The date itself should be arbitrary. Thinking purely rationally, January 1st is no better than any other calendar date to embark on change.
Yet, the new year consistently inspires us to at least entertain making a resolution. Part of this is what psychologists refer to as the ‘Fresh-Start effect’; the idea that people are more likely to tackle their goals immediately following salient temporal landmarks (e.g., the outset of a new week, month, year, a birthday, etc).
“Any time you have a moment that feels like a division of time, your mind does a special thing where it creates a sense that you have a fresh start,” says Katy Milkman, Professor of Operations, Information and Decisions at the University of Pennsylvania and author of How to Change. “You’re turning the page, you have a clean slate, it’s a new beginning.”
It’s easy to see why the thought of a fresh start can provide a boost in motivation. It gives us a clear separation between our current selves and our past selves – relegating our less-than ideal behaviours to another time.
But what if you were already doing pretty well? Making progress in the ways you want? Would a fresh start still be motivating? Or might it actually set you back?
Fresh starts, describes Hengchen Dei, Professor of Management and Organizations at UCLA, can be a double-edged sword. “When given a chance to put past performance failures behind them, employees may be able to become more motivated and perform better in the future. However, for employees with recent strong performance, resets can be demotivating and costly.”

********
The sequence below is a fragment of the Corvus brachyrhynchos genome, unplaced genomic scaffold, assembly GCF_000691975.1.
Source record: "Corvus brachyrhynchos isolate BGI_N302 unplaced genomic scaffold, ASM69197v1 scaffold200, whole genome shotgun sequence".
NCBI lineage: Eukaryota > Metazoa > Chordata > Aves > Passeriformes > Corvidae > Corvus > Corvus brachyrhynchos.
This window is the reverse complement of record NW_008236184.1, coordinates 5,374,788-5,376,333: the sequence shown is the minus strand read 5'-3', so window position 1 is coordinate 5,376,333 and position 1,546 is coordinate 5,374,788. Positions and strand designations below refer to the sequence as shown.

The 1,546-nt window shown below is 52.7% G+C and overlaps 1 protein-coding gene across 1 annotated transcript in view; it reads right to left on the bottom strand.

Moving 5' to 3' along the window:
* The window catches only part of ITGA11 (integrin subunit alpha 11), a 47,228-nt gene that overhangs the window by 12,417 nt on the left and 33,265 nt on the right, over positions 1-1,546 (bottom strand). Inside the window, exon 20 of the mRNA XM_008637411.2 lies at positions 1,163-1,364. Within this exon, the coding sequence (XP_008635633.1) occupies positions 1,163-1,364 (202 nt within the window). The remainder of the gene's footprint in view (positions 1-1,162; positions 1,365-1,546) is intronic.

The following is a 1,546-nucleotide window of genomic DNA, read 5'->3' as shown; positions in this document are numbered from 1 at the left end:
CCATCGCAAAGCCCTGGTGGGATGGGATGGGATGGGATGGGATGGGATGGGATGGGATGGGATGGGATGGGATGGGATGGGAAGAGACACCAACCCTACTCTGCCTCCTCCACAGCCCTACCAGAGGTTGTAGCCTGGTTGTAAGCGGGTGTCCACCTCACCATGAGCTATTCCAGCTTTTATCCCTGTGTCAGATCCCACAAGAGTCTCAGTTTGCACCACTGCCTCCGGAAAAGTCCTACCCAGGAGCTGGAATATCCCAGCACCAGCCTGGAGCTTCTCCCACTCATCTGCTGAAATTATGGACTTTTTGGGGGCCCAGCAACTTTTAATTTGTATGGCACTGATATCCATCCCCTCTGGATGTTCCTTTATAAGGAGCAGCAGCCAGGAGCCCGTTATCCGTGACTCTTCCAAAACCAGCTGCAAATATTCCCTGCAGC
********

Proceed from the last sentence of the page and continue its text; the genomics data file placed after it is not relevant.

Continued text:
So, how can we make sure we enter 2023 with the right approach for us, as individuals or as part of a team?
A crucial step is to have an honest look at where you are currently in terms of your performance. This understanding of where you currently stand will allow you to form a clear direction of where you’re headed. Where possible, use facts and data to inform your assessment. For example, if you think you want to improve morning productivity, using a time-tracker or noting how you spend your early hours can show you patterns of how you use your time. You may see clear areas for improvement.
Utilising a coaching process called the OSKAR Model can also be helpful when conducting a self-assessment on your performance. OSKAR a simple, easy coaching tool that can help individuals, teams and organisations identify their goals and behaviour-drivers. The model has five steps: Outcome, Scaling, Know-how, Affirm and action, and Review.
OSKAR encourages you to ask yourself the following types of questions: What are you doing well right now? What could you be doing better? What do you want to do more of? Is there anything you need to make this happen?
Asking yourself questions like this can help you to recognise where you sit in terms of the present and past. It is this understanding that will inform you of best decisions for your future. For some, that will be embracing the motivational spike that comes with most of the start of a brand-new year. For others, it means continuing on their trajectory and fine-tuning their habits to keep momentum.
If you are interested in learning about coaching, or how Pro-Noctis can help you maximise your potential, see our full list of services.